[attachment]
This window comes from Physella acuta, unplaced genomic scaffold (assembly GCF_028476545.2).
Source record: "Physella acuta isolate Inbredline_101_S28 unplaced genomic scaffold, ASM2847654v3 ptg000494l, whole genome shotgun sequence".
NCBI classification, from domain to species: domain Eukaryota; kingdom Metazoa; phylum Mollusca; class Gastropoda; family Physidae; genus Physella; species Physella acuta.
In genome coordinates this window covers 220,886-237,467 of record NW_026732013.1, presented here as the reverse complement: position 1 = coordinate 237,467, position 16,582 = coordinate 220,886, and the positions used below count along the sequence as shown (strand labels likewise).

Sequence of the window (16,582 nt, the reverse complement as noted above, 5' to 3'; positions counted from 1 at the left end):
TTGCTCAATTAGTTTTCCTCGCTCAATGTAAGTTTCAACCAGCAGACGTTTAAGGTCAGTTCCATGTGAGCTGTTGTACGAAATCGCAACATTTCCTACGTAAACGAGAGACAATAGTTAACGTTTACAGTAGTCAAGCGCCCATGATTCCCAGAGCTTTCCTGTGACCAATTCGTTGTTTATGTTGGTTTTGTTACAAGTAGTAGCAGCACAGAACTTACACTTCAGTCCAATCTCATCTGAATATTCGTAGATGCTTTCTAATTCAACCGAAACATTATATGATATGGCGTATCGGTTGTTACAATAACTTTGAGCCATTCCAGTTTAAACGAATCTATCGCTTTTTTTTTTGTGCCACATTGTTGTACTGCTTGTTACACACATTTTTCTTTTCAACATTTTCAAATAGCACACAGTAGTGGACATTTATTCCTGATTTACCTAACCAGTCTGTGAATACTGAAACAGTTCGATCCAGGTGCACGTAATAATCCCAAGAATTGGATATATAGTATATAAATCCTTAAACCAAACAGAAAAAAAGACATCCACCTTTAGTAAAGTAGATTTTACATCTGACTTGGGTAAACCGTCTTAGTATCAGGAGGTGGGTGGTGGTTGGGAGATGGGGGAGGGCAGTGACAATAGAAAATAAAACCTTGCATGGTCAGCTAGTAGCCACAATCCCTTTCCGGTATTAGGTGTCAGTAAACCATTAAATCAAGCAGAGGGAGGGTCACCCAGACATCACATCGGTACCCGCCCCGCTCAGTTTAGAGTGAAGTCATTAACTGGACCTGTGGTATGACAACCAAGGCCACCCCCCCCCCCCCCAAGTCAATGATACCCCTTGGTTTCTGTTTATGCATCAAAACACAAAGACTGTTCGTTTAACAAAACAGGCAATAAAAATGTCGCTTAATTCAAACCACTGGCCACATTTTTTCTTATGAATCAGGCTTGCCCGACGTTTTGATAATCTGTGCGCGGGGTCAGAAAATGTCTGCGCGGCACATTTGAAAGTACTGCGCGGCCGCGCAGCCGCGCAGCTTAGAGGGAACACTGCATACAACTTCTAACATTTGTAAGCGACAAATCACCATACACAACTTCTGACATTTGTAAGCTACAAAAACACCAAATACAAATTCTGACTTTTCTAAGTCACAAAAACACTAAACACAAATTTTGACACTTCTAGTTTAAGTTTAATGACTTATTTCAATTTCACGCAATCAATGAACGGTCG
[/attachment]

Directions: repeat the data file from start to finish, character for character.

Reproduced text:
This window comes from Physella acuta, unplaced genomic scaffold (assembly GCF_028476545.2).
Source record: "Physella acuta isolate Inbredline_101_S28 unplaced genomic scaffold, ASM2847654v3 ptg000494l, whole genome shotgun sequence".
NCBI classification, from domain to species: domain Eukaryota; kingdom Metazoa; phylum Mollusca; class Gastropoda; family Physidae; genus Physella; species Physella acuta.
In genome coordinates this window covers 220,886-237,467 of record NW_026732013.1, presented here as the reverse complement: position 1 = coordinate 237,467, position 16,582 = coordinate 220,886, and the positions used below count along the sequence as shown (strand labels likewise).

Sequence of the window (16,582 nt, the reverse complement as noted above, 5' to 3'; positions counted from 1 at the left end):
TTGCTCAATTAGTTTTCCTCGCTCAATGTAAGTTTCAACCAGCAGACGTTTAAGGTCAGTTCCATGTGAGCTGTTGTACGAAATCGCAACATTTCCTACGTAAACGAGAGACAATAGTTAACGTTTACAGTAGTCAAGCGCCCATGATTCCCAGAGCTTTCCTGTGACCAATTCGTTGTTTATGTTGGTTTTGTTACAAGTAGTAGCAGCACAGAACTTACACTTCAGTCCAATCTCATCTGAATATTCGTAGATGCTTTCTAATTCAACCGAAACATTATATGATATGGCGTATCGGTTGTTACAATAACTTTGAGCCATTCCAGTTTAAACGAATCTATCGCTTTTTTTTTTGTGCCACATTGTTGTACTGCTTGTTACACACATTTTTCTTTTCAACATTTTCAAATAGCACACAGTAGTGGACATTTATTCCTGATTTACCTAACCAGTCTGTGAATACTGAAACAGTTCGATCCAGGTGCACGTAATAATCCCAAGAATTGGATATATAGTATATAAATCCTTAAACCAAACAGAAAAAAAGACATCCACCTTTAGTAAAGTAGATTTTACATCTGACTTGGGTAAACCGTCTTAGTATCAGGAGGTGGGTGGTGGTTGGGAGATGGGGGAGGGCAGTGACAATAGAAAATAAAACCTTGCATGGTCAGCTAGTAGCCACAATCCCTTTCCGGTATTAGGTGTCAGTAAACCATTAAATCAAGCAGAGGGAGGGTCACCCAGACATCACATCGGTACCCGCCCCGCTCAGTTTAGAGTGAAGTCATTAACTGGACCTGTGGTATGACAACCAAGGCCACCCCCCCCCCCCCCAAGTCAATGATACCCCTTGGTTTCTGTTTATGCATCAAAACACAAAGACTGTTCGTTTAACAAAACAGGCAATAAAAATGTCGCTTAATTCAAACCACTGGCCACATTTTTTCTTATGAATCAGGCTTGCCCGACGTTTTGATAATCTGTGCGCGGGGTCAGAAAATGTCTGCGCGGCACATTTGAAAGTACTGCGCGGCCGCGCAGCCGCGCAGCTTAGAGGGAACACTGCATACAACTTCTAACATTTGTAAGCGACAAATCACCATACACAACTTCTGACATTTGTAAGCTACAAAAACACCAAATACAAATTCTGACTTTTCTAAGTCACAAAAACACTAAACACAAATTTTGACACTTCTAGTTTAAGTTTAATGACTTATTTCAATTTCACGCAATCAATGAACGGTCG